Other issues were found with the websites I analyzed. Some had incorrectly formatted page titles and meta descriptions, while others didn’t have problems in this area. I noticed they used Adobe Flash on one website even though Flash has fallen out of favor with most search engines. Google has attempted to improve its ability to index Flash files, but it’s best to avoid this dilemma altogether.
FindLaw employs content writers for each of their sites. The content (which is crucial to how your site performs in search) is written with the attorney’s input. The content I reviewed across various FindLaw websites contained a certain personalization level but wasn’t as personalized to each lawyer as I would recommend. It was more personalized, however, than the content I reviewed on websites by Scorpion Web Design.
Given that the technological issues I described above weren’t consistent across all sites, I’d suggest you ensure that those problems don’t exist on your Findlaw site.
How FindLaw Sites Perform in the SERPs
I analyzed multiple sites featured on Findlaw’s website gallery page. I also conducted a series of Google searches in these sites’ home markets (which were smaller markets) along with similar searches of broader markets.
I found that many FindLaw sites did well in search for their particular niches. But here’s the catch: These sites were markets with smaller populations.
For a more comprehensive test, I performed the same searches in two larger markets. Some of these searches yielded one FindLaw site in first page results, while some of these searches yielded none.
Evaluating a Findlaw website’s ease of use
Given that FindLaw is an all-encompassing service and not a do-it-yourself platform, I evaluated ease of use by looking at how painless it is to have a site constructed within a reasonable amount of time as well as the level of ongoing support received.
The process of having a site constructed appears to be relatively painless.
The company provides far more support than the other options I’ve looked at. FindLaw has roughly 150 representatives working in different parts of the US. These representatives make a point to try to visit with their attorneys on a semi-regular basis. This should provide an attorney an additional avenue to address concerns.
Since support from options such as Scorpion and Justia appears to be lacking, Findlaw gets the nod over those options regarding ease of use and support.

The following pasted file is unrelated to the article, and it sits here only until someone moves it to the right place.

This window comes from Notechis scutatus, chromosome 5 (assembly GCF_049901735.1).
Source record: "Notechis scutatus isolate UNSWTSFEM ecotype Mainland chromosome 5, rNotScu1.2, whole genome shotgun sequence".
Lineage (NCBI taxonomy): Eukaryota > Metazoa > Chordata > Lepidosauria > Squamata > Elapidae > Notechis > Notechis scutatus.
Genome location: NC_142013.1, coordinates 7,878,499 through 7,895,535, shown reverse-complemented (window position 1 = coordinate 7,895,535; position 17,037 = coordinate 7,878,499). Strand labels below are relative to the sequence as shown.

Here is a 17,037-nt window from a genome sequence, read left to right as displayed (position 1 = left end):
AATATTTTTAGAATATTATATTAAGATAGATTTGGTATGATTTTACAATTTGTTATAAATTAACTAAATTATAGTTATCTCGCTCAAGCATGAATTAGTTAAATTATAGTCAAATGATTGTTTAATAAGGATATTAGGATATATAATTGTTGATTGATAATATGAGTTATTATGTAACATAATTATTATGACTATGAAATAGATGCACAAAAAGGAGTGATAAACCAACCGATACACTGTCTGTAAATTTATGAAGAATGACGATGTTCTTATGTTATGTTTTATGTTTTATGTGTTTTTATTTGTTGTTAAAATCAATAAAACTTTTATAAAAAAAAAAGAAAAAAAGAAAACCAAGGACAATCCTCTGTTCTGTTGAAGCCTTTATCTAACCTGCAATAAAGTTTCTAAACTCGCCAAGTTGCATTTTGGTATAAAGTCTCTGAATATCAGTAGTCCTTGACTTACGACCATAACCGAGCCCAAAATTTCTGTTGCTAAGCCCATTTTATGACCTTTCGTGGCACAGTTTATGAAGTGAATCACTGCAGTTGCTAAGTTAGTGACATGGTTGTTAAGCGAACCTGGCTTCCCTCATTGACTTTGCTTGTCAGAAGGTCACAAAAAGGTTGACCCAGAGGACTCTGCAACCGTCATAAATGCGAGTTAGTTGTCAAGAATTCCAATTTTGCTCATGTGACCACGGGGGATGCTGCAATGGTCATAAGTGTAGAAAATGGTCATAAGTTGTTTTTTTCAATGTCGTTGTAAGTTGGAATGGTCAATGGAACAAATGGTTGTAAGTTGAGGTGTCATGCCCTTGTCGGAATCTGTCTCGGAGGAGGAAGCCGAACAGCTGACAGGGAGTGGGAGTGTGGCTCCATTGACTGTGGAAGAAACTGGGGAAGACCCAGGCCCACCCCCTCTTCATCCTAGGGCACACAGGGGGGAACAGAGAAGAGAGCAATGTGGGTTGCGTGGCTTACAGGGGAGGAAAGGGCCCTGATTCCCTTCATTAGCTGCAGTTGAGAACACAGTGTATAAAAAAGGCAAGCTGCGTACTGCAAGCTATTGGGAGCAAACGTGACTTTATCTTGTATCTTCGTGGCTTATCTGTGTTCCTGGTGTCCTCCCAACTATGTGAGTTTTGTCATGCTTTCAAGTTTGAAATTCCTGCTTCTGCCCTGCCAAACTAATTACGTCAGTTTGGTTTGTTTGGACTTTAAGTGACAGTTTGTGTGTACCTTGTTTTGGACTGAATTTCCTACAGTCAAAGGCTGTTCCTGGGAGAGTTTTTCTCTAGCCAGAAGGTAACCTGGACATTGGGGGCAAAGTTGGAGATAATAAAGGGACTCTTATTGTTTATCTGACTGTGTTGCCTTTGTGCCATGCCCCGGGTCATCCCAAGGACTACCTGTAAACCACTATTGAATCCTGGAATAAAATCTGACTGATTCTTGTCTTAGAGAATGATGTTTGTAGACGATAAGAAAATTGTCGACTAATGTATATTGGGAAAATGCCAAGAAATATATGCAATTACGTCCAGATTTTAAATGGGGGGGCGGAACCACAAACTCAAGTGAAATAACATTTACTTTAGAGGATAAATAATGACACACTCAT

Analyzing whether Findlaw’s websites are well-suited to the changing web environment
The web is changing rapidly — making having an optimized and dynamic website for desktop and mobile more critical than ever. Law firms we assist with our marketing services currently see roughly forty percent of their traffic coming from mobile devices.
To keep up with this rapidly evolving marketing world, an attorney wanting long-term success must pick a web developer who is adapting to this changing environment.
Findlaw’s sites utilized a responsive design, which is the correct approach to mobile. This is different from Scorpion Web Design sites, which utilized an incorrect “.m” approach to mobile.
SHOULD ATTORNEYS USE FINDLAW FOR THEIR ONLINE MARKETING?
FindLaw is the better option for lawyers than the other non-DIY options I’ve reviewed. However, I cannot recommend FindLaw as the best option for law firms on the web marketing front. The biggest drawback to this company is cost, as it’s the more expensive option if you wish to be competitive.
As with all options in my series, I didn’t compare our company’s services, Rankings.io. The problems with doing so, from an objectivity standpoint, are apparent. It’s important to note that I’m analyzing FindLaw compared to its direct competitors, analyzed in this series, which cater explicitly to attorneys. Just because a company markets exclusively to law firms doesn’t mean that said service is the best option for a law firm.
Still not sure if you should use FindLaw for your firm? Check out FindLaw Reviews: We Asked 30 Attorneys What They Like Best and Least